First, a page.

purposes and pursuits (Romans 1:18-32; Ephesians 2:1-3; 4:24-32).
The uncorrupted image of God was replaced by the fallen image
of the fallen Adam (Genesis 5:1-3).
The Image of God and Salvation
However, the Good News of Scripture the central message
of God's revelation is that in redemption we are made a
new creation and the firstfruits of the new creation (Colossians
3:12). Through sanctification, the believer in Jesus Christ progressively
grows in godliness, conforming more and more to the likeness of
God (2 Corinthians 3:18). This on-going process of spiritual growth
involves both a response on our part to God's purpose in our salvation
and the deep work of God in our lives. Our response is seen in
such passages as Colossians 3:10 where we are exhorted to put
on (an act of conscious commitment) the new man, who is being
renewed in knowledge according to the image of his Creator.
The work of God is His providence operating in all our life situations
to conform us to the image of His Son (Roman 8:28-29).
That which started at salvation will be completed when Christ
returns. Imago Dei will be restored because, when He appears
we will be like Him (1 John 3:2).
The Practical Applications
of the Image of God
There are profound implications and applications of imago
Dei for the Christian and the church. John Piper highlights
the significance it gives to us as human beings offering this
definition: "The imago Dei is that in man which constitutes
him as he-whom-God-loves."7 Regardless
of how the image of God may be distorted by sin, the fact that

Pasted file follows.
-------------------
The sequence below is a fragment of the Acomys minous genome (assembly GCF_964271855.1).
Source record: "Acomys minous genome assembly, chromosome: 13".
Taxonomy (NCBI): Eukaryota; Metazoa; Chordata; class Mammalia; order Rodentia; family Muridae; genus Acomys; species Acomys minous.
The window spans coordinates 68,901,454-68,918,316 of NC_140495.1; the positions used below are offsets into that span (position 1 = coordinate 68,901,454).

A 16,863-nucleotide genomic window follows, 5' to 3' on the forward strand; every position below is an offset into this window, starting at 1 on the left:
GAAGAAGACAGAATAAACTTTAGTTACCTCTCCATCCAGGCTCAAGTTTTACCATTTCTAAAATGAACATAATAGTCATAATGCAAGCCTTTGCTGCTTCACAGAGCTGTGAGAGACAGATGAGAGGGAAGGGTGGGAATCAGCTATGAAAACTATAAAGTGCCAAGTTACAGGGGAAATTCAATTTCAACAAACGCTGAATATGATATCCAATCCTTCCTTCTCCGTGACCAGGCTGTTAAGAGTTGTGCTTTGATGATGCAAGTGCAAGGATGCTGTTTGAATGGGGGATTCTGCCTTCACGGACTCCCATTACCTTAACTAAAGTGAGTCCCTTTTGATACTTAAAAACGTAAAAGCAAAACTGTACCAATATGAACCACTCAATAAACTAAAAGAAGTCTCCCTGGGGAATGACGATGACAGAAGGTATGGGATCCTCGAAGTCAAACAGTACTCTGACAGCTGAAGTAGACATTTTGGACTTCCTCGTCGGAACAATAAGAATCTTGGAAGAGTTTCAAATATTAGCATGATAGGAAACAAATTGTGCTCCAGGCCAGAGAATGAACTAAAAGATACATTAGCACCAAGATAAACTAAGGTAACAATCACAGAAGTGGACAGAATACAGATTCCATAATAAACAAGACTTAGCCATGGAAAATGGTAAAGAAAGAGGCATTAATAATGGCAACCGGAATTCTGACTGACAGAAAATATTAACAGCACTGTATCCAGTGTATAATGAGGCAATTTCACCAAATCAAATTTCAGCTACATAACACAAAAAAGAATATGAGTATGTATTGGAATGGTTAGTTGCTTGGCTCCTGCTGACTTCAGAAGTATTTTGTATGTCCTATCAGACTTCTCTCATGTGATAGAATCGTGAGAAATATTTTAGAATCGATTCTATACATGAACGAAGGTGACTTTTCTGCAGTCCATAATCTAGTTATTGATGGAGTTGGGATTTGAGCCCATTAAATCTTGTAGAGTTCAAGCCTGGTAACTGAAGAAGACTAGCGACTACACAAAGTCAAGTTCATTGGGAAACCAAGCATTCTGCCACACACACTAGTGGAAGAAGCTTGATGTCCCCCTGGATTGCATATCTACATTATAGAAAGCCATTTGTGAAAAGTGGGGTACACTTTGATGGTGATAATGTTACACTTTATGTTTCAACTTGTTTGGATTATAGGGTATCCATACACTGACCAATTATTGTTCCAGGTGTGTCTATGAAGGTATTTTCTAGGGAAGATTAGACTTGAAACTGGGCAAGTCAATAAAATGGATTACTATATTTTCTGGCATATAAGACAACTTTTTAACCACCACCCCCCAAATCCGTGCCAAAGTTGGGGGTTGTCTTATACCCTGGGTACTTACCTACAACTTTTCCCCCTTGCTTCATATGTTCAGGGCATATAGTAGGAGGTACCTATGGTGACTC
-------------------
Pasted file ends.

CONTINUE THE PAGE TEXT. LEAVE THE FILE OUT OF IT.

men and women are still bearers of the image of God shapes our
view and action toward others. Six critical areas of application
Evangelism and Missions.
The image of God in every man and woman everywhere gives emphasis
to the priority of evangelism and missions. Since humans were
created in the image of God and yet are fallen sinners, they miss
out on their ultimate purpose in life to glorify God by
reflecting Him, loving Him, and worshipping Him. Evangelism and
missions is God's appointed means to restore us to our original
purpose. Moreover, the immortal aspect of imago Dei underscores
the urgency of reaching out to those who do not know the Lord
Jesus. Their eternal destiny is at stake.
Sanctity of life.
No issue since slavery has so divided our nation as abortion.
The reasoned voices for life must be heard. Nothing emphasizes
and promotes the sacredness and preciousness of life more than
imago Dei. It goes to the core of the meaning of life.
It means that human life is to be reverenced and respected. Our
stand against abortion is grounded in the fact that abortion is
a sin against God as the creator of life and against the human
life of the unborn (whether embryonic, fetal, or viable) as those
who bear His image.
in imago Dei is the dignity or worth of each individual.
This has a profound impact on how we see, relate to and treat
others. C. S. Lewis stated it well, "There are no ordinary
people. You have never talked to a mere mortal."8
Clearly, the image of God in man condemns any type of bias toward,
discrimination against, or exploitation of anyone on the basis
of skin color (racism), gender (sexism), economic status (classism),
ethnic origin (ethnocentrism), or age (ageism) as sin. James 3:9
highlights the dignity accorded to man by pointing out the contradiction
of using our mouths to bless God on one hand and on the other
to curse people who are made in God's likeness.
Sexuality. The high
Christian view of sex is based on the fact that God created man